The proposal of an Anthropocene epoch was particularly audacious because it came from a chemist and an ecologist, not a stratigrapher. Stratigraphy is the discipline within geology that develops and maintains the official Geologic Time Scale and International Chronostratigraphic Chart.
In 2008, a group of stratigraphers and other earth scientists, led by Jan Zalasiewicz of the University of Leicester, published the first careful assessments of the intriguing Crutzen-Stoermer hypothesis. Indeed, they found a concrete and durable human signature—literally. Tens of billions of tons of concrete are part of that signature, along with vast amounts of smelted aluminum and more exotic alloys, distinctive spherical particles of fly ash from power plants, bomb radioisotopes, 6 billion tons (and counting) of plastic, and so much more. In a 2008 paper, Zalasiewicz and others concluded that there appeared to be “sufficient evidence” for an Anthropocene epoch to be considered for formalization by the international geological community.
But a long road lay ahead. The following year, Zalasiewicz and some colleagues began assembling a working group on the “Anthropocene” at the invitation of one of the 16 subcommissions of the International Commission on Stratigraphy. Those quotation marks around “Anthropocene” in the group’s name won’t disappear until some final judgment on the validity of a new epoch is reached.
In 2010 I was invited to join the working group, largely because of a quirky role I had played in the evolution of this anthropocene idea in 1992, when I essentially predicted Crutzen’s Mexico moment and what has unfolded since. Since 1985, I’d been writing articles about human impacts on the climate system. In 1991, I finally got a chance to synthesize what I’d been learning, in a short book that would accompany the first major museum exhibition on global warming, at the American Museum of Natural History. Closing out a chapter on the growing human impact on Earth, I typed an almost offhand proposal that we’d jolted the planet out of the Holocene:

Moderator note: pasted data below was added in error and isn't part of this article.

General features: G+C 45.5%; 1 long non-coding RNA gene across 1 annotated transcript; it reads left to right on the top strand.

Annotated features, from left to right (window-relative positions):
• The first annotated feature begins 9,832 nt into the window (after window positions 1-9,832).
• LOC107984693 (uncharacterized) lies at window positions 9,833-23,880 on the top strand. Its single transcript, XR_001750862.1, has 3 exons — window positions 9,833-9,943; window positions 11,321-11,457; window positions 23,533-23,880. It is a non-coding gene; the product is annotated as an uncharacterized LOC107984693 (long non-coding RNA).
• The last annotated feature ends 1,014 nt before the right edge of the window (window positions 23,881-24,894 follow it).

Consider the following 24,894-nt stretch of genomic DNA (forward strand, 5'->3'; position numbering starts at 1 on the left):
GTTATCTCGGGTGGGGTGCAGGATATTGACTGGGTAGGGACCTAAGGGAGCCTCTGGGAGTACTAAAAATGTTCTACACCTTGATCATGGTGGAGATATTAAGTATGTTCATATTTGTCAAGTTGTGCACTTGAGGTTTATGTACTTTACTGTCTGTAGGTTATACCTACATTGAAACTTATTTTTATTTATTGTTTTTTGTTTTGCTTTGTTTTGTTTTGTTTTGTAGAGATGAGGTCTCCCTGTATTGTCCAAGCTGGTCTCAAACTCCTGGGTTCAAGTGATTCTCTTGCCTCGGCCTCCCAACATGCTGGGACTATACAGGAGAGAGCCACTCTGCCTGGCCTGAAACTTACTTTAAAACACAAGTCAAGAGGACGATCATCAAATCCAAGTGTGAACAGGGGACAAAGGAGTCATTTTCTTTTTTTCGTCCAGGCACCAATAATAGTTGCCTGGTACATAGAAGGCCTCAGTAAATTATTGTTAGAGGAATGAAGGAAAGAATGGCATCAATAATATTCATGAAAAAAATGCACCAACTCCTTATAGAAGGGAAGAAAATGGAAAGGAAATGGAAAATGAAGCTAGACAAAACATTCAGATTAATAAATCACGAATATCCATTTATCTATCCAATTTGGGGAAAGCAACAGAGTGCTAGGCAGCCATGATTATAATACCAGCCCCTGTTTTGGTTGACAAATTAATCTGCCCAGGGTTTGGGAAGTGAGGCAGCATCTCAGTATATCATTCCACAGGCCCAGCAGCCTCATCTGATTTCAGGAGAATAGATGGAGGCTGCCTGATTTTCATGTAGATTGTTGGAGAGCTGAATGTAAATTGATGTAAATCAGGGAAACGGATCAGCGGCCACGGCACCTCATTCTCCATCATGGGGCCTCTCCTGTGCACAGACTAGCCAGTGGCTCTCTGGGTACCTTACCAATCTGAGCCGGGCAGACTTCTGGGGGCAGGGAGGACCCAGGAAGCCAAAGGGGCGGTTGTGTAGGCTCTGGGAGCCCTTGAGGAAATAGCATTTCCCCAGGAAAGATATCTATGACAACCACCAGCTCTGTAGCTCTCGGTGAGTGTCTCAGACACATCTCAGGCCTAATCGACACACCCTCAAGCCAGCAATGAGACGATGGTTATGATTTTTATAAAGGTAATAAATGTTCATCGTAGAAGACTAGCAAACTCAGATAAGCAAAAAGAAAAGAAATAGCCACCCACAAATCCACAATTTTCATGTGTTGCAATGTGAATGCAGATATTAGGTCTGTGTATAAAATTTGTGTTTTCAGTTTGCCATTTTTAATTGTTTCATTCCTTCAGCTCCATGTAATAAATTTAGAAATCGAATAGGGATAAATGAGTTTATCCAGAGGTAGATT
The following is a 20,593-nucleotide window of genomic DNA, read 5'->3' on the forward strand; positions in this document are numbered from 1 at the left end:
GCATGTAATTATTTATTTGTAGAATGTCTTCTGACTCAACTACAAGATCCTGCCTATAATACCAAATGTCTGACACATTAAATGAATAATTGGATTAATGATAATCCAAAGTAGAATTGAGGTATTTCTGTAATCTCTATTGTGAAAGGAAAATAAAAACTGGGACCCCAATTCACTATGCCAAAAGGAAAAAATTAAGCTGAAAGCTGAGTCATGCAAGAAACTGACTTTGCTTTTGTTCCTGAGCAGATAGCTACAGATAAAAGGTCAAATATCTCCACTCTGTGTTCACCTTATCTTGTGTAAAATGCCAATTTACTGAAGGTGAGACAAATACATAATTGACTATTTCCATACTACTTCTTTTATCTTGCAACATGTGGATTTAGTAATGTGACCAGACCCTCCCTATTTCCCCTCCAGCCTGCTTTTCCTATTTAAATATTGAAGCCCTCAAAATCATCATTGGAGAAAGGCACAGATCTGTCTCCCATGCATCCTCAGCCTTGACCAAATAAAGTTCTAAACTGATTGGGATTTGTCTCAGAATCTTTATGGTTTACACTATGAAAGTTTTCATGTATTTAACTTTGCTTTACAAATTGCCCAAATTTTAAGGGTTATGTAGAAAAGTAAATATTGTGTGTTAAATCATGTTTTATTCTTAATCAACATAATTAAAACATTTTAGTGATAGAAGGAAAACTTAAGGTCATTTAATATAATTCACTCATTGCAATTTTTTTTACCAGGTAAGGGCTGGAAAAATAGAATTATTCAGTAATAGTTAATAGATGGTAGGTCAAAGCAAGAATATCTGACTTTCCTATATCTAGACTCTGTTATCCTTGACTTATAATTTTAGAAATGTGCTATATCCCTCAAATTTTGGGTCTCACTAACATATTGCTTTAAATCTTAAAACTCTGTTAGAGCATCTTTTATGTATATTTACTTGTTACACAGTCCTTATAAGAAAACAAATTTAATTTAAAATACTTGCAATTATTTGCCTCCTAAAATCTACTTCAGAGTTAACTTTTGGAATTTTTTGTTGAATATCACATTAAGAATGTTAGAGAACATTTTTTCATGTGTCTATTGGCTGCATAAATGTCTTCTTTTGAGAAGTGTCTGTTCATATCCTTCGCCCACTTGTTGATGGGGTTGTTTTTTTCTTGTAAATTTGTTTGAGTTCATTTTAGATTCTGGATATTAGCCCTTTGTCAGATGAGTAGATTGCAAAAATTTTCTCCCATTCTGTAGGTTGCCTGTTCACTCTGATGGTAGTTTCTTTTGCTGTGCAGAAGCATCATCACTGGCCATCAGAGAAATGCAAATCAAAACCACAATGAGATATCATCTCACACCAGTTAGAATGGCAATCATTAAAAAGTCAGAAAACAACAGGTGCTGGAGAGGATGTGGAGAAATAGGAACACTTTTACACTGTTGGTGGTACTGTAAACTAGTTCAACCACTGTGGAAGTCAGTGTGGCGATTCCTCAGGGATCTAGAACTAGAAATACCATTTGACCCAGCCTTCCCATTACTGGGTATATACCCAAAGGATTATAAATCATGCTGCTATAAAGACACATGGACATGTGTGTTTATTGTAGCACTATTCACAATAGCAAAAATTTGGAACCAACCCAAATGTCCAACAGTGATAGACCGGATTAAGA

Perhaps earth scientists of the future will name this new post-Holocene era for its causative element—for us. We are entering an age that might someday be referred to as, say, the Anthrocene. After all, it is a geological age of our own making. The challenge now is to find a way to act that will make geologists of the future look upon this age as a remarkable time, a time in which a species began to take into account the long-term impact of its actions. The alternative will be to leave a legacy of irresponsibility and neglect that will manifest itself in the fossil record as just one more mass extinction—like the record of bones and empty footprints left behind by the dinosaurs.
I vaguely recall musing on how to spell my passing reference to a name for this age. (I can’t probe the floppy disks on which any trace of that process sits.) “Anthrocene” seemed more streamlined than other choices, and I was pretty naïve when it came to word roots in scientific terminology. It didn’t really matter. The book was published shortly after the end of the Persian Gulf War and the planet-cooling eruption of Mount Pinatubo. Public attention was focused elsewhere. I’m sure no more than a few thousand people read it, certainly not Crutzen or Stoermer. It now floats onAmazon.com’s used listings for as little as one US cent (plus shipping, of course)—another kind of anthropocene shard, in a way.
Reflecting on this now, I’m quite certain that when I wrote “earth scientists of the future,” I was thinking generations, if not centuries, into the future. But it took just eight years for scientific rigor to be applied to the idea of an anthropogenic geological age. We do live in fast-forward times…
Read the whole article here.